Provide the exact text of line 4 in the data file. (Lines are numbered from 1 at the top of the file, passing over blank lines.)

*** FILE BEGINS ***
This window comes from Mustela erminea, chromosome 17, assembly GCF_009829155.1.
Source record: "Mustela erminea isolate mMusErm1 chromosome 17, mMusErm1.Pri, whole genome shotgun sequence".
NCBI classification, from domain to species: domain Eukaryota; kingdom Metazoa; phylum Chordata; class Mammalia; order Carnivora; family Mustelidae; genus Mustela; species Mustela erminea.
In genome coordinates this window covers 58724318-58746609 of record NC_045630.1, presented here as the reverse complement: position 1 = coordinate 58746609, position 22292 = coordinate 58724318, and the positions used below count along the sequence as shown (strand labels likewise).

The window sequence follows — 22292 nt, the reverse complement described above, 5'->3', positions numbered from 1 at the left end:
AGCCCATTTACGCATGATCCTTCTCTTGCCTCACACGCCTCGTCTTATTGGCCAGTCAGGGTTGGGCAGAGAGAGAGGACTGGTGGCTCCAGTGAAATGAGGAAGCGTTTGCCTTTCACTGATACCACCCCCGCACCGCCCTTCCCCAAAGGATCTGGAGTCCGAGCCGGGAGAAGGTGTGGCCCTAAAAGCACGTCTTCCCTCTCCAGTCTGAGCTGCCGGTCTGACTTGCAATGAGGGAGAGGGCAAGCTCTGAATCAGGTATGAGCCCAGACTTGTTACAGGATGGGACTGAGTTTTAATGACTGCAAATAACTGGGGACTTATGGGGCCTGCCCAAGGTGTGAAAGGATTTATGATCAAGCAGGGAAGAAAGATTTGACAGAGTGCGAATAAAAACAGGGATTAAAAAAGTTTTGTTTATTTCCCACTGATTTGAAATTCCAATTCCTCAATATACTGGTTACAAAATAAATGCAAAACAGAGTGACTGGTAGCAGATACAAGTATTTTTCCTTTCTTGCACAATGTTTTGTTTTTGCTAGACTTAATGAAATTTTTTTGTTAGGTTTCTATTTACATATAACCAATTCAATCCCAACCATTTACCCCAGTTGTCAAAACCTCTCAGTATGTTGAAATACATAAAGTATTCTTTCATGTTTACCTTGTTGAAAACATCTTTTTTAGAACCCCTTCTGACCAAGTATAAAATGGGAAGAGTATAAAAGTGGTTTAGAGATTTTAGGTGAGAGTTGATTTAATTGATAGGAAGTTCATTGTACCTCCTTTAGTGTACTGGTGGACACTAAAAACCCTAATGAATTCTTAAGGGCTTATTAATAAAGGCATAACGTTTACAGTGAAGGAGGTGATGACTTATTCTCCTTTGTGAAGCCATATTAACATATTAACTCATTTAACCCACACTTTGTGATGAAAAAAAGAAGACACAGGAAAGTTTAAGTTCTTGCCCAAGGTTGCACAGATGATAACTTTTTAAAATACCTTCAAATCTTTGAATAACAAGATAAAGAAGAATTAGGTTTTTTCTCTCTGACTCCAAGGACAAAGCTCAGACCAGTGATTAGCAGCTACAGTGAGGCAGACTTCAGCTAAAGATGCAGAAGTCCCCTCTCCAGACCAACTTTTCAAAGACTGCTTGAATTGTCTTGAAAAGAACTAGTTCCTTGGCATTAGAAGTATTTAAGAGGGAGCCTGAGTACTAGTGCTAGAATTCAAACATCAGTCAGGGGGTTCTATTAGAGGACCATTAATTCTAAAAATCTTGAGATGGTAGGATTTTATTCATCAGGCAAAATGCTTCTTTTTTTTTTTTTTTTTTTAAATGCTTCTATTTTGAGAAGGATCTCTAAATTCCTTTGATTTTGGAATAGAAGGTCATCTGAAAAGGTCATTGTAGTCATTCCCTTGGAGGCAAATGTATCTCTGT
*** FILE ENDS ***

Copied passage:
In genome coordinates this window covers 58724318-58746609 of record NC_045630.1, presented here as the reverse complement: position 1 = coordinate 58746609, position 22292 = coordinate 58724318, and the positions used below count along the sequence as shown (strand labels likewise).